One of the great things about moving back to my hometown is that it gave me the chance to spend some time with my brother. Bill is a good tournament bass fisherman, and he agreed to have me, a fly rod angler, out on his boat for some bass fishing on the Mohawk River in upstate New York.
My favorite way to fish for bass is with bugs. On this particular evening, the bass were very cooperative to the surface presentation. At one point, we were working surface lures over the river channel, which is about 12-feet deep. My yellow diver bug had just hit the water, when a heavy smallmouth hit the bug from underneath, like a rocket. This bass and several other good-sized smallmouths made for a very memorable evening of fishing.
The Right Conditions
One of the reasons that this evening of fishing was so good was that the conditions were perfect for bugging bass. There are a number of factors that go into bass getting interested in taking bugs off of the surface. Knowing when to fish is the most important factor in getting big smallmouths to attack a bug.
Bass are very sensitive to sunlight, and are usually not going to dart out into brightly-lit water to go after a bug. The fact that they detest bright light will usually change their haunts during the summer months. Smallmouths tend to move deep during July and August, and are often going to be out of reach of fly tackle. For this reason, the best fishing is during the season opener, and then again in the fall.
Water temperature is another key ingredient in getting consistent surface fishing for smallmouths. Water in the 60-degree range produce the best surface fishing in my area.
During most of the summer, bass are not very willing to go after a surface fly during much of the day. The best way to get consistent surface action is by sticking to fishing on overcast days, or going after them during the very early morning or late evening hours when the sunlight isn?t as bright on the water. Where it is legal, fishing at night is very productive for smallmouths.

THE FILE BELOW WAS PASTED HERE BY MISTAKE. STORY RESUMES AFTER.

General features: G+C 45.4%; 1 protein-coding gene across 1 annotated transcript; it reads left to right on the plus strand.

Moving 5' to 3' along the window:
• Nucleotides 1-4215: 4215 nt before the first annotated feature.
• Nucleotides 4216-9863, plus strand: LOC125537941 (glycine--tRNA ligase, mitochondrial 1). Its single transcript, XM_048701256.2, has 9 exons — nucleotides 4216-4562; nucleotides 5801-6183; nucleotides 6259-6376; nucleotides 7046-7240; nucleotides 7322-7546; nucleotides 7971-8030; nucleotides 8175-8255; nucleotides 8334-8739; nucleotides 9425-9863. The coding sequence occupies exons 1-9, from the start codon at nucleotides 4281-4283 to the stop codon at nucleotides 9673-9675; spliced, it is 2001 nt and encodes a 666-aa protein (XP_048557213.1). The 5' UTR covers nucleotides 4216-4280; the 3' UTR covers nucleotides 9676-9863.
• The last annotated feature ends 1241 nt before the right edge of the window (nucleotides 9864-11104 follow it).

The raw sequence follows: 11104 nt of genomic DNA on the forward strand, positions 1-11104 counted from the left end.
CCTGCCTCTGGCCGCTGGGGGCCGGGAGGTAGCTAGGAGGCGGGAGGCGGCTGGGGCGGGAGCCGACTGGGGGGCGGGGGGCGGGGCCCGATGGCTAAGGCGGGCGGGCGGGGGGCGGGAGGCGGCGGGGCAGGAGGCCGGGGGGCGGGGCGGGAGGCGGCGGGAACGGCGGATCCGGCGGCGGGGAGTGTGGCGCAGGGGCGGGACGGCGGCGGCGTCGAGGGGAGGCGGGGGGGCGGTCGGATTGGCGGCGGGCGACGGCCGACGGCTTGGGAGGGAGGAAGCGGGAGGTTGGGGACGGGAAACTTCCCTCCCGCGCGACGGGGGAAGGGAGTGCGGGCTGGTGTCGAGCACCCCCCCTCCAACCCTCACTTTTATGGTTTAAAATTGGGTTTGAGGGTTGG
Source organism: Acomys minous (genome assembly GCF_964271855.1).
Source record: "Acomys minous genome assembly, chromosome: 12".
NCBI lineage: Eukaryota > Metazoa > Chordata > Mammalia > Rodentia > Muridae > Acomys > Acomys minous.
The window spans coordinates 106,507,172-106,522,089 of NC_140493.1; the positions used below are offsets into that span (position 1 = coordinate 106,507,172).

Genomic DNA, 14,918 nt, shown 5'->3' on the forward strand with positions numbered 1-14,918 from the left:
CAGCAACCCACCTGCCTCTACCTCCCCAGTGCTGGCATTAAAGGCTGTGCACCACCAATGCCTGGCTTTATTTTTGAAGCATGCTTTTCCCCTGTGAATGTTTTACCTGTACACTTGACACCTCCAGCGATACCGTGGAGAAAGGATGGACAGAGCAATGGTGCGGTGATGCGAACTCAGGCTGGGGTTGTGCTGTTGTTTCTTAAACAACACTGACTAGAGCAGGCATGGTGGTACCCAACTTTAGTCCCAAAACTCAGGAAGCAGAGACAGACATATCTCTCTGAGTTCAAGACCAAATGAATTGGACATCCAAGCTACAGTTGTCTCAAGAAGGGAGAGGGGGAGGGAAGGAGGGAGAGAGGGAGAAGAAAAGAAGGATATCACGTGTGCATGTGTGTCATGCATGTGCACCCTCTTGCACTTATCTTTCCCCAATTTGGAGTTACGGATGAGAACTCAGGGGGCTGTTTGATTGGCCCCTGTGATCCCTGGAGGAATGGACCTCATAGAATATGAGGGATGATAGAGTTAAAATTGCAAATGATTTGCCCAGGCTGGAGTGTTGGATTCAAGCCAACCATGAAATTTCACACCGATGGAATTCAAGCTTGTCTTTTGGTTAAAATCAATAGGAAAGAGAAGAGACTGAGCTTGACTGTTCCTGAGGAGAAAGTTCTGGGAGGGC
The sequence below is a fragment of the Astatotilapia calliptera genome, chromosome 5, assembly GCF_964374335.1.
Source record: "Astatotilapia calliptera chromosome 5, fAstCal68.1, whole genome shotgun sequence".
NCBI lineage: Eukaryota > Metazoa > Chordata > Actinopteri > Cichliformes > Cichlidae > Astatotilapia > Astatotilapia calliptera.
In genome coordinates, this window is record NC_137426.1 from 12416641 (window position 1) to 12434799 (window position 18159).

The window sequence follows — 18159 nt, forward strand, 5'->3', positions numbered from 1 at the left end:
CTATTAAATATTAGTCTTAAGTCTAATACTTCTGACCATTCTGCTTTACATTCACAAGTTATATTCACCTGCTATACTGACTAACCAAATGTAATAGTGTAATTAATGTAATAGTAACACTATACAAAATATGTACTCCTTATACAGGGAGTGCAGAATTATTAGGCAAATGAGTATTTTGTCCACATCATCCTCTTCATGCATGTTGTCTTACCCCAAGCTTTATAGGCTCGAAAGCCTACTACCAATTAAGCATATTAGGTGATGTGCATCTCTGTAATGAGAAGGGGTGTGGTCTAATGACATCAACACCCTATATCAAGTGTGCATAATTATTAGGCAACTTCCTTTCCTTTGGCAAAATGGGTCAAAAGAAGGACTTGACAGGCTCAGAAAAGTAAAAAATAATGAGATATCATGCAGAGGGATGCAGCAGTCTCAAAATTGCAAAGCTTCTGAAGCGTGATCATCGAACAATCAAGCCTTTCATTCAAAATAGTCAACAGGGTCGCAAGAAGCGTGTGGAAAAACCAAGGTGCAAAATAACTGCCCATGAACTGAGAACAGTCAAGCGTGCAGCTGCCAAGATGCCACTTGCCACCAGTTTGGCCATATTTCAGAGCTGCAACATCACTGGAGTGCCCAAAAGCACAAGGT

Water temperature is another key ingredient in getting consistent surface fishing for smallmouths. Water temperatures in the 60-degree range produce the best surface fishing in my area. Cold water, or extremely warm water, put the fish down, and very few surface strikes are generated under these temperatures.
The Right Bug
Under good conditions, nearly any popper or hairbug is going to produce surface strikes from smallmouths, but some bugs are definitely better than others. I prefer hairbugs for most of my smallmouth fishing. The reason is that the hairbug is not hard, and the bass can crush it down with their jaws, and tend to hang on the bug for a longer period of time than they would with a hard-bodied popper. Hairbugs have their disadvantages in being harder to cast, and eventually soaking up water, but they will result in more hooked fish than a popper.
Last summer I had a couple of bass come up out of the river channel and hit a saltwater skipping bug that I was fishing with. I didn’t hook either fish, because they knocked the hard-bodied popper out of the way when they hit. When I do fish with poppers, I try and fish with smaller sizes like #6s or #8s because the fish will usually take the entire popper in their mouth.
My personal preferences on bass bugs are fairly simple. For fishing under most conditions, I prefer a hairbug that has some portion of the body in yellow. Smallmouths respond very well to yellow for some reason. I use popper shaped hairbugs in a variety of colors, Dahlburg diver shaped hairbugs, and hair frogs tied in natural colors. I tie all of my hairbugs on size #2 or #4 stinger hooks. The only hard-bodied popper that I use is a yellow or fluorescent chartreuse Sneaky Pete in size #6 or #8.
When To Set The Hook
One of the things that I’ve learned from fishing with a bass pro like my brother is to delay a little before setting the hook. When a bass hits a surface lure, setting the hook the instant that the fish hits will often end up in yanking the hook right out of the fish’s mouth, or a poor hook set where the bass gets off before the boat. My brother counts to one before he sets the hook, and it really results in more hooked fish with the fly rod as well.
When a bass hits a surface lure, setting the hook the instant that the fish hits will often end up in yanking the hook right out of the fish’s mouth. Count to one before setting the hook.
Being alert is also very important in bugging for smallmouths. When they are really on the bite, they will attack a bug the second that it hits the water. It has been my observation over years of smallmouth bugging, that they usually hit during the first half of the retrieve, and rarely hit after that. I don’t waste much time picking the line off the water for another cast, after the fly is halfway to the boat.
Bugging for smallmouths, under the proper conditions, is a lot of fun. It takes us back to the days when seeing that old red and white bobber dip down below the surface was the biggest thrill in the world. If you are not catching a lot of good-sized bass on your bugging outings, give some thought to the conditions and your fishing will surely improve.